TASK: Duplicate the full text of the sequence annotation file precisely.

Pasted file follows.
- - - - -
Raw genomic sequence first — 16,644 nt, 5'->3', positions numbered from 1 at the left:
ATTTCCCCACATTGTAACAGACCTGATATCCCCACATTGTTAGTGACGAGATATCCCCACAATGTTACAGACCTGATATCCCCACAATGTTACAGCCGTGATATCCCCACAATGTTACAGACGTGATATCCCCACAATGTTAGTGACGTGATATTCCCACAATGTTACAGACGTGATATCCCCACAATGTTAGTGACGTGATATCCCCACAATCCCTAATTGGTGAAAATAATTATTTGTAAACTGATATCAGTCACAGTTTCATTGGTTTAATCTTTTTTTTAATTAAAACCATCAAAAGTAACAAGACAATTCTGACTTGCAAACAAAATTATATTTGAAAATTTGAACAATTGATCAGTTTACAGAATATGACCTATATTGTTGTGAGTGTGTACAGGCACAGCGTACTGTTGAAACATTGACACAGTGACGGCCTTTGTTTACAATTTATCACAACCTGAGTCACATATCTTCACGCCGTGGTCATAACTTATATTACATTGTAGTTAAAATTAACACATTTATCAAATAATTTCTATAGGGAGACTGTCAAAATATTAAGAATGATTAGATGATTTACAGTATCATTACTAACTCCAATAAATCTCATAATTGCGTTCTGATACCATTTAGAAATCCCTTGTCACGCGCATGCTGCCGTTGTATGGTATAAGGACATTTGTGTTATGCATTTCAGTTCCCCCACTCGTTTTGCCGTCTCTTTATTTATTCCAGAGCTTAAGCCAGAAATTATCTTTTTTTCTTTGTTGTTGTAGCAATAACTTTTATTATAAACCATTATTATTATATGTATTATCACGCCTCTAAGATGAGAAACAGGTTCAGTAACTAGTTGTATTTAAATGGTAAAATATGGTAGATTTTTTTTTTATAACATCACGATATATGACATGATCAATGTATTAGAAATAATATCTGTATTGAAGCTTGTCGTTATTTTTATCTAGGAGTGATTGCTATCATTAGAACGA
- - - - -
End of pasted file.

Raw genomic sequence first — 16,644 nt, 5'->3', positions numbered from 1 at the left:
ATTTCCCCACATTGTAACAGACCTGATATCCCCACATTGTTAGTGACGAGATATCCCCACAATGTTACAGACCTGATATCCCCACAATGTTACAGCCGTGATATCCCCACAATGTTACAGACGTGATATCCCCACAATGTTAGTGACGTGATATTCCCACAATGTTACAGACGTGATATCCCCACAATGTTAGTGACGTGATATCCCCACAATCCCTAATTGGTGAAAATAATTATTTGTAAACTGATATCAGTCACAGTTTCATTGGTTTAATCTTTTTTTTAATTAAAACCATCAAAAGTAACAAGACAATTCTGACTTGCAAACAAAATTATATTTGAAAATTTGAACAATTGATCAGTTTACAGAATATGACCTATATTGTTGTGAGTGTGTACAGGCACAGCGTACTGTTGAAACATTGACACAGTGACGGCCTTTGTTTACAATTTATCACAACCTGAGTCACATATCTTCACGCCGTGGTCATAACTTATATTACATTGTAGTTAAAATTAACACATTTATCAAATAATTTCTATAGGGAGACTGTCAAAATATTAAGAATGATTAGATGATTTACAGTATCATTACTAACTCCAATAAATCTCATAATTGCGTTCTGATACCATTTAGAAATCCCTTGTCACGCGCATGCTGCCGTTGTATGGTATAAGGACATTTGTGTTATGCATTTCAGTTCCCCCACTCGTTTTGCCGTCTCTTTATTTATTCCAGAGCTTAAGCCAGAAATTATCTTTTTTTCTTTGTTGTTGTAGCAATAACTTTTATTATAAACCATTATTATTATATGTATTATCACGCCTCTAAGATGAGAAACAGGTTCAGTAACTAGTTGTATTTAAATGGTAAAATATGGTAGATTTTTTTTTTATAACATCACGATATATGACATGATCAATGTATTAGAAATAATATCTGTATTGAAGCTTGTCGTTATTTTTATCTAGGAGTGATTGCTATCATTAGAACGA